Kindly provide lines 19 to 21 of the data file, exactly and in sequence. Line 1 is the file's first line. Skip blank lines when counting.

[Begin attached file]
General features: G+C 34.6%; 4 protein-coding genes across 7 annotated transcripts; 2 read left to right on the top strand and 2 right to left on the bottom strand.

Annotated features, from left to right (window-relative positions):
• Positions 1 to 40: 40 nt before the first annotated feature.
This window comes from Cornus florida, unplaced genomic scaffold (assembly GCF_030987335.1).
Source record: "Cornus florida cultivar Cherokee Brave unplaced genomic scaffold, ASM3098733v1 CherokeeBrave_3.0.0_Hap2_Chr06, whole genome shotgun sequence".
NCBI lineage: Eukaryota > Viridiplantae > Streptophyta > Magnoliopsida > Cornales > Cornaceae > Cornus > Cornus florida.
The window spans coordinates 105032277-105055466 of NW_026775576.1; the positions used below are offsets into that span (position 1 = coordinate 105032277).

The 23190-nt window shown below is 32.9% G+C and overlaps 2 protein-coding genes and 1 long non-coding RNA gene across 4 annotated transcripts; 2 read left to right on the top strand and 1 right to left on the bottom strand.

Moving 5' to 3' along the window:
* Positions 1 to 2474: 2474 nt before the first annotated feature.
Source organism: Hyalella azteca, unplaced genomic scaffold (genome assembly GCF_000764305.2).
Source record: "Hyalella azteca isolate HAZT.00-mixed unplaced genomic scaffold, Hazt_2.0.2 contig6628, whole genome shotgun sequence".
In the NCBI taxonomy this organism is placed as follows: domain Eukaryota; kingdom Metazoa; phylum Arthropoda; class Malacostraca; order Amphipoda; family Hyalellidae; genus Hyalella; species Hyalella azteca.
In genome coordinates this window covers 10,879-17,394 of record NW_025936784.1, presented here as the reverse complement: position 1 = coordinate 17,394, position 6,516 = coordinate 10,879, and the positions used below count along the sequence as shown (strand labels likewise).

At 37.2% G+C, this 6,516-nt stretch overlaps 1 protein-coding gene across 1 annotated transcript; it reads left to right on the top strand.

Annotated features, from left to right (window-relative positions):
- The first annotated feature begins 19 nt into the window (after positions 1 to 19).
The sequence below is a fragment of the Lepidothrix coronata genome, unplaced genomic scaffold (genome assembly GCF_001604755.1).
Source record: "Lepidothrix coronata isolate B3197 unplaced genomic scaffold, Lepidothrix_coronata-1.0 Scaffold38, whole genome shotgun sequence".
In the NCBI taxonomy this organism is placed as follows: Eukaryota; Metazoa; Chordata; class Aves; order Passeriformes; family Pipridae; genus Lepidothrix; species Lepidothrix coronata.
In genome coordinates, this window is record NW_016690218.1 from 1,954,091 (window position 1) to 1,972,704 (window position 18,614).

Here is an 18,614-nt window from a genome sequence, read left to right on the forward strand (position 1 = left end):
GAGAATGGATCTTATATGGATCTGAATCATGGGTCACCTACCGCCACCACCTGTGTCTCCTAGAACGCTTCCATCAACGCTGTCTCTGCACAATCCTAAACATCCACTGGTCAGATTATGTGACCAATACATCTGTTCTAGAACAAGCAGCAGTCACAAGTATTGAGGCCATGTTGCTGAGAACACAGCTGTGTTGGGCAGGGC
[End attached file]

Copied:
Source record: "Lepidothrix coronata isolate B3197 unplaced genomic scaffold, Lepidothrix_coronata-1.0 Scaffold38, whole genome shotgun sequence".
In the NCBI taxonomy this organism is placed as follows: Eukaryota; Metazoa; Chordata; class Aves; order Passeriformes; family Pipridae; genus Lepidothrix; species Lepidothrix coronata.
In genome coordinates, this window is record NW_016690218.1 from 1,954,091 (window position 1) to 1,972,704 (window position 18,614).